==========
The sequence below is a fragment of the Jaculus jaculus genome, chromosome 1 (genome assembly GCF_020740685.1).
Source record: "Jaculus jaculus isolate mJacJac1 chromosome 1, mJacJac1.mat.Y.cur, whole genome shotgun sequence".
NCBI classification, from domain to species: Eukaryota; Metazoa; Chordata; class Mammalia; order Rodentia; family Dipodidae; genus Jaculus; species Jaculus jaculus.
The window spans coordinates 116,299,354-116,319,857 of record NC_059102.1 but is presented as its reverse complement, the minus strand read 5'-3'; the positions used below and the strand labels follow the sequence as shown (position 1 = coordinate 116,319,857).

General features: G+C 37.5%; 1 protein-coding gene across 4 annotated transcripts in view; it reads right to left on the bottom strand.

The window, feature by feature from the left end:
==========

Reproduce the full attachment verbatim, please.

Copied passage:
The sequence below is a fragment of the Jaculus jaculus genome, chromosome 1 (genome assembly GCF_020740685.1).
Source record: "Jaculus jaculus isolate mJacJac1 chromosome 1, mJacJac1.mat.Y.cur, whole genome shotgun sequence".
NCBI classification, from domain to species: Eukaryota; Metazoa; Chordata; class Mammalia; order Rodentia; family Dipodidae; genus Jaculus; species Jaculus jaculus.
The window spans coordinates 116,299,354-116,319,857 of record NC_059102.1 but is presented as its reverse complement, the minus strand read 5'-3'; the positions used below and the strand labels follow the sequence as shown (position 1 = coordinate 116,319,857).

General features: G+C 37.5%; 1 protein-coding gene across 4 annotated transcripts in view; it reads right to left on the bottom strand.

The window, feature by feature from the left end: